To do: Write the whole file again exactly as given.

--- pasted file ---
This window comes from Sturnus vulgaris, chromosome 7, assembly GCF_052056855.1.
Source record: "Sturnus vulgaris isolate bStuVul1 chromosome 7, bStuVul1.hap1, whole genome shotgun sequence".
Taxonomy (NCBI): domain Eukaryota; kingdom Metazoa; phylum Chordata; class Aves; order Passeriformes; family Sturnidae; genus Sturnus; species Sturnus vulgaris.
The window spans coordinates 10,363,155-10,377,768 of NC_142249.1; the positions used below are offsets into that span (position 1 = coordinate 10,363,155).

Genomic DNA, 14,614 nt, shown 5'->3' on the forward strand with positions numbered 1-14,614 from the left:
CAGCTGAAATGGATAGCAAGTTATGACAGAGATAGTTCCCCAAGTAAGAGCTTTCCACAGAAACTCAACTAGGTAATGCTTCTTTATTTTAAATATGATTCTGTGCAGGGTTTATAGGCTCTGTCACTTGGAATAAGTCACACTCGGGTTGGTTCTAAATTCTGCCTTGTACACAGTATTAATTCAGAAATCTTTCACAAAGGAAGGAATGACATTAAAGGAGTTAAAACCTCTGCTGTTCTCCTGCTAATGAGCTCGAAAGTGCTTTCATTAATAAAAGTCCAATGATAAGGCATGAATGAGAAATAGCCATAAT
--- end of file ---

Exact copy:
This window comes from Sturnus vulgaris, chromosome 7, assembly GCF_052056855.1.
Source record: "Sturnus vulgaris isolate bStuVul1 chromosome 7, bStuVul1.hap1, whole genome shotgun sequence".
Taxonomy (NCBI): domain Eukaryota; kingdom Metazoa; phylum Chordata; class Aves; order Passeriformes; family Sturnidae; genus Sturnus; species Sturnus vulgaris.
The window spans coordinates 10,363,155-10,377,768 of NC_142249.1; the positions used below are offsets into that span (position 1 = coordinate 10,363,155).

Genomic DNA, 14,614 nt, shown 5'->3' on the forward strand with positions numbered 1-14,614 from the left:
CAGCTGAAATGGATAGCAAGTTATGACAGAGATAGTTCCCCAAGTAAGAGCTTTCCACAGAAACTCAACTAGGTAATGCTTCTTTATTTTAAATATGATTCTGTGCAGGGTTTATAGGCTCTGTCACTTGGAATAAGTCACACTCGGGTTGGTTCTAAATTCTGCCTTGTACACAGTATTAATTCAGAAATCTTTCACAAAGGAAGGAATGACATTAAAGGAGTTAAAACCTCTGCTGTTCTCCTGCTAATGAGCTCGAAAGTGCTTTCATTAATAAAAGTCCAATGATAAGGCATGAATGAGAAATAGCCATAAT